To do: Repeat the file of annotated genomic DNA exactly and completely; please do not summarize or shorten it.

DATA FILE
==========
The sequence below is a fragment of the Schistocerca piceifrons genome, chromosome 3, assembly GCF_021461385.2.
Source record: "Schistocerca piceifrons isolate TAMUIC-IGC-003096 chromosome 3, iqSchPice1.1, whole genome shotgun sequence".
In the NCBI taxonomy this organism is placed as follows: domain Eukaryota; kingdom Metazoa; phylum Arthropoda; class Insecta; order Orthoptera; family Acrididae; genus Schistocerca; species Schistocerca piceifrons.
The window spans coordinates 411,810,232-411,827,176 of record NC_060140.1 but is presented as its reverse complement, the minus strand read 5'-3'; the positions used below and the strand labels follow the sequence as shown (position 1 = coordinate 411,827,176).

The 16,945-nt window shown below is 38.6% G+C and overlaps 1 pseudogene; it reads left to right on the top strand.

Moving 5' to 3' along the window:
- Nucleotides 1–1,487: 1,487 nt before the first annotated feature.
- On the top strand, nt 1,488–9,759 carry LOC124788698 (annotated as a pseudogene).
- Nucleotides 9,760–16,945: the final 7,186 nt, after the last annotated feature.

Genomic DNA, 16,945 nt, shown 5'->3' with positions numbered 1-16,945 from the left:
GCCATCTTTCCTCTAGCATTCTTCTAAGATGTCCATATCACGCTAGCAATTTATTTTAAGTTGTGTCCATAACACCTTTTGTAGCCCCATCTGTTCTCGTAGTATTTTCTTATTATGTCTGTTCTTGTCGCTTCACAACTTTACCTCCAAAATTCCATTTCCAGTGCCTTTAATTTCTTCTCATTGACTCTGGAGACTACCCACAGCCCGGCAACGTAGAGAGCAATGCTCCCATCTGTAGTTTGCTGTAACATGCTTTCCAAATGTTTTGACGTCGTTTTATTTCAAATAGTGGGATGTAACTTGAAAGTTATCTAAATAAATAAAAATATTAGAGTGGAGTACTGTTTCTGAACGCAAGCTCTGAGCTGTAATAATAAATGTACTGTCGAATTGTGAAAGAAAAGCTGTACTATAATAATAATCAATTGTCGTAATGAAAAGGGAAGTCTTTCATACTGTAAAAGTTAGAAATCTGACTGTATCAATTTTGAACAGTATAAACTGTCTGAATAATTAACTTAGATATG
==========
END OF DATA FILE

The sequence below is a fragment of the Schistocerca piceifrons genome, chromosome 3, assembly GCF_021461385.2.
Source record: "Schistocerca piceifrons isolate TAMUIC-IGC-003096 chromosome 3, iqSchPice1.1, whole genome shotgun sequence".
In the NCBI taxonomy this organism is placed as follows: domain Eukaryota; kingdom Metazoa; phylum Arthropoda; class Insecta; order Orthoptera; family Acrididae; genus Schistocerca; species Schistocerca piceifrons.
The window spans coordinates 411,810,232-411,827,176 of record NC_060140.1 but is presented as its reverse complement, the minus strand read 5'-3'; the positions used below and the strand labels follow the sequence as shown (position 1 = coordinate 411,827,176).

The 16,945-nt window shown below is 38.6% G+C and overlaps 1 pseudogene; it reads left to right on the top strand.

Moving 5' to 3' along the window:
- Nucleotides 1–1,487: 1,487 nt before the first annotated feature.
- On the top strand, nt 1,488–9,759 carry LOC124788698 (annotated as a pseudogene).
- Nucleotides 9,760–16,945: the final 7,186 nt, after the last annotated feature.

Genomic DNA, 16,945 nt, shown 5'->3' with positions numbered 1-16,945 from the left:
GCCATCTTTCCTCTAGCATTCTTCTAAGATGTCCATATCACGCTAGCAATTTATTTTAAGTTGTGTCCATAACACCTTTTGTAGCCCCATCTGTTCTCGTAGTATTTTCTTATTATGTCTGTTCTTGTCGCTTCACAACTTTACCTCCAAAATTCCATTTCCAGTGCCTTTAATTTCTTCTCATTGACTCTGGAGACTACCCACAGCCCGGCAACGTAGAGAGCAATGCTCCCATCTGTAGTTTGCTGTAACATGCTTTCCAAATGTTTTGACGTCGTTTTATTTCAAATAGTGGGATGTAACTTGAAAGTTATCTAAATAAATAAAAATATTAGAGTGGAGTACTGTTTCTGAACGCAAGCTCTGAGCTGTAATAATAAATGTACTGTCGAATTGTGAAAGAAAAGCTGTACTATAATAATAATCAATTGTCGTAATGAAAAGGGAAGTCTTTCATACTGTAAAAGTTAGAAATCTGACTGTATCAATTTTGAACAGTATAAACTGTCTGAATAATTAACTTAGATATG